cracking. Heat and pickle sensitive stones must be removed before
treatment. The whole business takes only a few minutes. Don’t
charge and you’ll have a grateful customer to tell friends how good
you are! – Cheers for now, John Burgess; @John_Burgess2 of Mapua,
Nelson NZ


#6
  He  spilled mercury on his 14kt yellow gold wedding ring ....  
Are  there any precautions I should take with this stuff?  How do
you  reccomend I remove it? 

Poppy, you could immerse the ring in 50/50 water/Nitric acid to
remove the free (surface) mercury. This won’t remove the mercury that
has already formed an amalgam with the gold in the ring - that you
would have to file off, then sand and polish - all of which would
produce breathable Mercury-bearing dust. The Nitric acid will also
etch the surface of the ring - maybe to the point where it’s stuffed.

You might be told that you can remove the Mercury by subliming it -
heating above 400 deg C. So you can, but doing so would put your and
others around you at risk of inhaling Mercury vapour - not something
to be considered for the sake of a few grams of 14k gold.

Make your client a new ring and get rid of the old one to your
refiner - hitting him in the hip-pocket might teach the teacher to be
less careless when handling toxic materials.

cheers

Al Heywood


#7
Are  there any precautions I should take with this stuff?  How do
you  reccomend I remove it?   I was going to rubber wheel it off. 

The mercury can penetrate quite a bit, so rubber wheeling it off may
need you to take of substantial metal, plus it then creates toxic dust
in your bench. Instead, assuming the ring has no heat sensative
stones, etc, take it outside, or somewhere with VERY good positive
ventilation, put yourself “upwind” of the thing, and anneal it. At a
low red heat, such as typical for annealing golds, the mercury is
vaporized and driven off, with no loss in the gold, which then will
just need to be repolished. Obviously, the mercury vapor is NOT
something you wish to breath, so “outside” is better than in your
shop. If the spill is very new, and not much mercury so it didn’t
penetrate, you can also remove a good deal of it with dilute nitric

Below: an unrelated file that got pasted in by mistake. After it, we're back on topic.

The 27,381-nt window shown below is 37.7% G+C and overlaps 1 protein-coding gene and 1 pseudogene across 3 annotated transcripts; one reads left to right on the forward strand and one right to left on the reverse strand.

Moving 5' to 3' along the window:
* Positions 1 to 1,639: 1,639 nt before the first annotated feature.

acid, but this won’t get much below the surface. Then, with at
least the amount of mercury reduced, anneal the thing as above.
Environmentally, of course, this isn’t so great to do a lot of, since
the mercury that’s vaporized condenses out and slowly settles to the
ground downwind of you. But the amounts involved with cleaning up
just one ring are so minescule that you probably don’t need to feel
enviro-guilt over it.

Peter Rowe


#8
    Stop! Don't even think about rubber wheeling! We need John to
give the definitive answer on this one but I'm sure that you don't
want to be rubber wheeling the mercury! The fact that the chemistry
teacher brought it to you in a zip lock bag should be a big
warning. 

Correct! Mercury is very poisonous! I should think that the prof
would’ve pointed that out, Also, the mercury has undoubtedly
amalgamated with the gold, and just polishing off the surface won’t
do the job. The only way I can think of to fix the ring (although
admittedly not an expert in this sort of thing) would be to
completely remove the section of the ring with the mercury on it and
replace it.

Margaret


#9

Hi Poppy, Mercury fumes are very dangerous. Don’t heat the ring in
an open flame if there is a chance of breathing the fumes. You might
try a trick the old prospectors used to separate mercury from gold.
Cut a raw potato in half. Press the ring between the potato halves
(center). Sort of like making a cuttlefish mould. I would wrap this
in foil and bake outdoors in a charcoal grill. The mercury will
vaporize into the potato, leaving the gold behind. I have not tried
this before, so no guarantees. PS, DO NOT EAT THE POTATO or dump it
where an animal might eat it. Hope this helps. Will Estavillo, now in
Bisbee.